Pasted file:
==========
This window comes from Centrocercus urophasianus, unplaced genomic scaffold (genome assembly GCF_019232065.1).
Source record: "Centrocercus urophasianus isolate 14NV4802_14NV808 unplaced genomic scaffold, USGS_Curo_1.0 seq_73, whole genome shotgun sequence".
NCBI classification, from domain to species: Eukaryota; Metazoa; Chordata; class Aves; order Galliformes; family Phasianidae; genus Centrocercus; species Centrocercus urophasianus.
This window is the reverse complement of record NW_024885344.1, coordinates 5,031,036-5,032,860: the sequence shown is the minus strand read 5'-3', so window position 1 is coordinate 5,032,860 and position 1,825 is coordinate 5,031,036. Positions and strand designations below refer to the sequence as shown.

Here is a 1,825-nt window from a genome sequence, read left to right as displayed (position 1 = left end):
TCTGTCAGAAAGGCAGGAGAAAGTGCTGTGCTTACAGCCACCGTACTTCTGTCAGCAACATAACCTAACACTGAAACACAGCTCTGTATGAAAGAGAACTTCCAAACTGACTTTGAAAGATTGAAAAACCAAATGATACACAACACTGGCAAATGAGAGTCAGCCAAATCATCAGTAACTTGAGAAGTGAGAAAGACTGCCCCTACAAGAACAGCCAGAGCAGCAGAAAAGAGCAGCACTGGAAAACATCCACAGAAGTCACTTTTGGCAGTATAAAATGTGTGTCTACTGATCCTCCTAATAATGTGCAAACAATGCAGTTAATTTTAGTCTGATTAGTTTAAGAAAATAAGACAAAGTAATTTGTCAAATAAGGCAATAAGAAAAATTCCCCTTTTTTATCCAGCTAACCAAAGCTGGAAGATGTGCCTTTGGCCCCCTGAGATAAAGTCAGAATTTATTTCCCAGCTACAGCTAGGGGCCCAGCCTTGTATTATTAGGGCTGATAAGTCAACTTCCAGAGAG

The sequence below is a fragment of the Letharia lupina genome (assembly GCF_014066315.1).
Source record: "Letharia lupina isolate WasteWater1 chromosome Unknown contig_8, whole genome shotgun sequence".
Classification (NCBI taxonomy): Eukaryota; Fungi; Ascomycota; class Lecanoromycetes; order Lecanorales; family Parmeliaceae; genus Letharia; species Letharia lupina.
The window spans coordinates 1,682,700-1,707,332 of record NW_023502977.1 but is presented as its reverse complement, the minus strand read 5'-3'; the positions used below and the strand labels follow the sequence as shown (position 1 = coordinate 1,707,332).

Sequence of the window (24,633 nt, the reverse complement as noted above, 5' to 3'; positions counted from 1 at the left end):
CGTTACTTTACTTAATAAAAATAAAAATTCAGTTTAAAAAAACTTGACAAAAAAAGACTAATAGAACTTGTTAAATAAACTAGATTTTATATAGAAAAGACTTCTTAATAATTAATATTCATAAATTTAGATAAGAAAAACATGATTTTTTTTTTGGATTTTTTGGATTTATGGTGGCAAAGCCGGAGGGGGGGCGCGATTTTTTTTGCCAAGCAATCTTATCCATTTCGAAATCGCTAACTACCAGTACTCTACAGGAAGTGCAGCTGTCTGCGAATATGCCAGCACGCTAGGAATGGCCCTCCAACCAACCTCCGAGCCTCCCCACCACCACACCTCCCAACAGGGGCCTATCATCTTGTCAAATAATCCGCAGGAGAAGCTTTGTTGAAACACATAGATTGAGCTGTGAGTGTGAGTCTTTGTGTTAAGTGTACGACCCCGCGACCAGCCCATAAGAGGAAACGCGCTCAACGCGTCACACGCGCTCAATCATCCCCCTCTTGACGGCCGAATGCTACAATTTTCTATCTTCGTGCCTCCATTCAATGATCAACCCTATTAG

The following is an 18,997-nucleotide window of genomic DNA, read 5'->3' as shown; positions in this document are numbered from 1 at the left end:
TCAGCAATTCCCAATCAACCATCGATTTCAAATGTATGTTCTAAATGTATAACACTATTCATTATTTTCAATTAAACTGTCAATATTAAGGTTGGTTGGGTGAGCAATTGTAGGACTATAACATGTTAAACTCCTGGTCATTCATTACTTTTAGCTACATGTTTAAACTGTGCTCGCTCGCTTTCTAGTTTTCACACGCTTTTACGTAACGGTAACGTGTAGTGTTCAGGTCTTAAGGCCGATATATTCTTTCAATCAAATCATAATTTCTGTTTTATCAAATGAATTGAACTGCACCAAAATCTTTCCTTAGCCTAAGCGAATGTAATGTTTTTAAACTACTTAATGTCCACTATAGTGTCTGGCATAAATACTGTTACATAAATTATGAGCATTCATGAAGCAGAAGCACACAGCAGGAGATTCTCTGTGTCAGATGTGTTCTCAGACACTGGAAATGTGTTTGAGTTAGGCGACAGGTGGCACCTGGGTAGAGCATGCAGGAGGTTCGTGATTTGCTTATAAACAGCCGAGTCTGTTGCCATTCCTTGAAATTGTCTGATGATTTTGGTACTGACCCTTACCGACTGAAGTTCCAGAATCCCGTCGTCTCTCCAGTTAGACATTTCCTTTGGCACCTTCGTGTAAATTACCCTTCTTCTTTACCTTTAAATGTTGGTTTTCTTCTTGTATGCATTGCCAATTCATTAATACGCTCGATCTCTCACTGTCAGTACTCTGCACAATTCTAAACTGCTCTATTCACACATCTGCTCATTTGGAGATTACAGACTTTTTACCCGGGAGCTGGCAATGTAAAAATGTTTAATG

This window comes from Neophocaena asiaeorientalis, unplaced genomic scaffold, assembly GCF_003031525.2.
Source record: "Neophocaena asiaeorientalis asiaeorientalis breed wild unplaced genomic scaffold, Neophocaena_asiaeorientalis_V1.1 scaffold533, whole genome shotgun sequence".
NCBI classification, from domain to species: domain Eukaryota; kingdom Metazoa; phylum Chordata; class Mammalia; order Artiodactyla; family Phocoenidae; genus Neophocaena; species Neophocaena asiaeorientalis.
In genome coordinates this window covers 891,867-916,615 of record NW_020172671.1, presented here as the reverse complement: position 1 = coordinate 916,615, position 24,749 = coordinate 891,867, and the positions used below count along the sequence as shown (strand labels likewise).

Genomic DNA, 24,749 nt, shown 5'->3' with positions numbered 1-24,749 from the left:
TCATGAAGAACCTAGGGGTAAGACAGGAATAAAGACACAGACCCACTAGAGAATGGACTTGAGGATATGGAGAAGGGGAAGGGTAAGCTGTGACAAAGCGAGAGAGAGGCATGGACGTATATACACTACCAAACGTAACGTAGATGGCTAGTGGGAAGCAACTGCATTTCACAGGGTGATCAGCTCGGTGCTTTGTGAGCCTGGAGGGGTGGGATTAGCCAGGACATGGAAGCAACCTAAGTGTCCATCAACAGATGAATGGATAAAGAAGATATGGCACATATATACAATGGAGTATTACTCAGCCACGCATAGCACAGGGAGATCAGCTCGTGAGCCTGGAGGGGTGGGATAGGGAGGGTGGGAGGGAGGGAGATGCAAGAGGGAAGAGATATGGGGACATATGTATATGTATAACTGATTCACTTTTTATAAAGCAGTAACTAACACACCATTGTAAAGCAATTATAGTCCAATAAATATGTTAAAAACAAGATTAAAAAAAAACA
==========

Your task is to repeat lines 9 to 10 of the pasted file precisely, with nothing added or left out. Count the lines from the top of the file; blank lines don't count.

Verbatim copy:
Classification (NCBI taxonomy): Eukaryota; Fungi; Ascomycota; class Lecanoromycetes; order Lecanorales; family Parmeliaceae; genus Letharia; species Letharia lupina.
The window spans coordinates 1,682,700-1,707,332 of record NW_023502977.1 but is presented as its reverse complement, the minus strand read 5'-3'; the positions used below and the strand labels follow the sequence as shown (position 1 = coordinate 1,707,332).